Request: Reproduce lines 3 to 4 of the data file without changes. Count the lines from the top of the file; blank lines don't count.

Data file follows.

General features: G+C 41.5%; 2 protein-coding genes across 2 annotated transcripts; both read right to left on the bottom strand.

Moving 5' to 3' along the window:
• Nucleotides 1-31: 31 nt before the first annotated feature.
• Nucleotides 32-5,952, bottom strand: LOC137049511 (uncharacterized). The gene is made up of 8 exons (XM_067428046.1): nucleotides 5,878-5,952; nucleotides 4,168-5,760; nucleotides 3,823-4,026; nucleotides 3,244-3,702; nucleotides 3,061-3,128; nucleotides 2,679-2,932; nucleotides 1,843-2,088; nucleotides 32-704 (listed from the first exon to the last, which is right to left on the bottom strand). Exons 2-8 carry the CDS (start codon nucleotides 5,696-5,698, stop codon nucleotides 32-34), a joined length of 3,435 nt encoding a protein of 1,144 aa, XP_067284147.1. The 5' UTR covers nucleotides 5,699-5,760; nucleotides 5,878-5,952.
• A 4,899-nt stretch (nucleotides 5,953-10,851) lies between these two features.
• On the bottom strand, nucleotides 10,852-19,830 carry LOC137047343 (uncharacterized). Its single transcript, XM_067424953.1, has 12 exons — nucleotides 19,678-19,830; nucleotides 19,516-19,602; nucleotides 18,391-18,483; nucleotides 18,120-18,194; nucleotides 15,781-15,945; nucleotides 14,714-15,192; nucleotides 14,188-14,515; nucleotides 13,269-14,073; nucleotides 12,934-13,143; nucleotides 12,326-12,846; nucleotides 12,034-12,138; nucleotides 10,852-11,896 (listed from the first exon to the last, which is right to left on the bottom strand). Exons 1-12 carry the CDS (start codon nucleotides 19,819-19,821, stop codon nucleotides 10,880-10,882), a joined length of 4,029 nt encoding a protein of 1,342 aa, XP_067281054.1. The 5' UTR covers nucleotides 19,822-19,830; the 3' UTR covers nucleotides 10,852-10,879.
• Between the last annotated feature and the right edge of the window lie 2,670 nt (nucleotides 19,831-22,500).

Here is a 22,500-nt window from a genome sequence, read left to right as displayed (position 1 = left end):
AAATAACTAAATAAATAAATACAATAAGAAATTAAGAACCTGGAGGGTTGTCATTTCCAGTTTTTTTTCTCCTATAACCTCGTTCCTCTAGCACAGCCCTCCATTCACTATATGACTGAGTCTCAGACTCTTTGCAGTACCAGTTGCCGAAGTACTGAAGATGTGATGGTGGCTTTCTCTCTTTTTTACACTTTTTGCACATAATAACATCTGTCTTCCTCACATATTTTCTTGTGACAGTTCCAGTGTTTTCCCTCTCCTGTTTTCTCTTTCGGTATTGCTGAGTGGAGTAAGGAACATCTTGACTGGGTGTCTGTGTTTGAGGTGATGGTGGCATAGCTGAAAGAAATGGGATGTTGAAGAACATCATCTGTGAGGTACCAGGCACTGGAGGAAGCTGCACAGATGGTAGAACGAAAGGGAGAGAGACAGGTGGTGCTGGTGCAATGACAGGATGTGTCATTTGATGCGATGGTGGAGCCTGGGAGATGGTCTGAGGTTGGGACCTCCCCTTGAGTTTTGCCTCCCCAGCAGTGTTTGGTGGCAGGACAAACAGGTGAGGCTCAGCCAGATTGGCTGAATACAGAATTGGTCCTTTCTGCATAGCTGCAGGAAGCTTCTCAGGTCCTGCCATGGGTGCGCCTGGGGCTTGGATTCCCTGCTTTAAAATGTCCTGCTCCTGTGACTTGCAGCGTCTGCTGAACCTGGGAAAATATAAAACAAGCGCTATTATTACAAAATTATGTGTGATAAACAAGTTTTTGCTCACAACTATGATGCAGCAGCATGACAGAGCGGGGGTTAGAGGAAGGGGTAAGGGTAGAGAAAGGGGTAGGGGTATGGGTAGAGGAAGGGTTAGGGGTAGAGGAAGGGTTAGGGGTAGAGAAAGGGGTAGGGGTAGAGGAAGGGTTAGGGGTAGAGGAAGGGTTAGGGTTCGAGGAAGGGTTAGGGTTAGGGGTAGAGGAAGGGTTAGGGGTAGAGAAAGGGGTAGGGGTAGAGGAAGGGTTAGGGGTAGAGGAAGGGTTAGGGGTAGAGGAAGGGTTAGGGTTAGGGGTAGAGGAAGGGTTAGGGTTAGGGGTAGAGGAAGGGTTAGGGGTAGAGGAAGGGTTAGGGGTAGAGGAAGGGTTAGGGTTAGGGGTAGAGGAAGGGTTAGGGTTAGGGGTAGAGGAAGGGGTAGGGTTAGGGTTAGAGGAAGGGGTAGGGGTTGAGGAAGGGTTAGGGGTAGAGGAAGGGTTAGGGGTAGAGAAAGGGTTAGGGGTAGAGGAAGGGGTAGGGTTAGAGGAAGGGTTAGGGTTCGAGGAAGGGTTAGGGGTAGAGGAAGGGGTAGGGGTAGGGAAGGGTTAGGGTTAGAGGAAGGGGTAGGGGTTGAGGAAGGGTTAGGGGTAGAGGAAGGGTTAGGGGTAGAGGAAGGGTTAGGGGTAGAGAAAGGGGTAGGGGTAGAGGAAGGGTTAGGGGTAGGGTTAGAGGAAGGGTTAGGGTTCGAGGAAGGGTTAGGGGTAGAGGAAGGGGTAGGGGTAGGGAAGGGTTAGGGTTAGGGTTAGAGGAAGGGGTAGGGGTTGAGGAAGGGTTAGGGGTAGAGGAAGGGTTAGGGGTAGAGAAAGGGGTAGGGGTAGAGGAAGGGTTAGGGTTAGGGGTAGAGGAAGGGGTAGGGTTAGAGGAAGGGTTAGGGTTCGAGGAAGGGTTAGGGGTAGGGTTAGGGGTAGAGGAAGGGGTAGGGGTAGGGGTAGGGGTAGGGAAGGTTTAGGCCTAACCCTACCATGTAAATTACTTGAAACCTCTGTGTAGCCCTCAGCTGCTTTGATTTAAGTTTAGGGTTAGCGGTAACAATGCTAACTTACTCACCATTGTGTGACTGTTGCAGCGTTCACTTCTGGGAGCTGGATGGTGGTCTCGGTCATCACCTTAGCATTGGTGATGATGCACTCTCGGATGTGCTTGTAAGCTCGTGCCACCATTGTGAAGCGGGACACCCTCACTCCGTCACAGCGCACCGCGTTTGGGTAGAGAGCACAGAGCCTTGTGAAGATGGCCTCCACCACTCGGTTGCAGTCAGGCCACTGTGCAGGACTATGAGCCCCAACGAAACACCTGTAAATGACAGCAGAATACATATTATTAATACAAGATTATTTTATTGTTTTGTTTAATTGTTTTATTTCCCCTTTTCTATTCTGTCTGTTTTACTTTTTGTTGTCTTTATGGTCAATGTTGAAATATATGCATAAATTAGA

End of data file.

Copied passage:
• Nucleotides 1-31: 31 nt before the first annotated feature.
• Nucleotides 32-5,952, bottom strand: LOC137049511 (uncharacterized). The gene is made up of 8 exons (XM_067428046.1): nucleotides 5,878-5,952; nucleotides 4,168-5,760; nucleotides 3,823-4,026; nucleotides 3,244-3,702; nucleotides 3,061-3,128; nucleotides 2,679-2,932; nucleotides 1,843-2,088; nucleotides 32-704 (listed from the first exon to the last, which is right to left on the bottom strand). Exons 2-8 carry the CDS (start codon nucleotides 5,696-5,698, stop codon nucleotides 32-34), a joined length of 3,435 nt encoding a protein of 1,144 aa, XP_067284147.1. The 5' UTR covers nucleotides 5,699-5,760; nucleotides 5,878-5,952.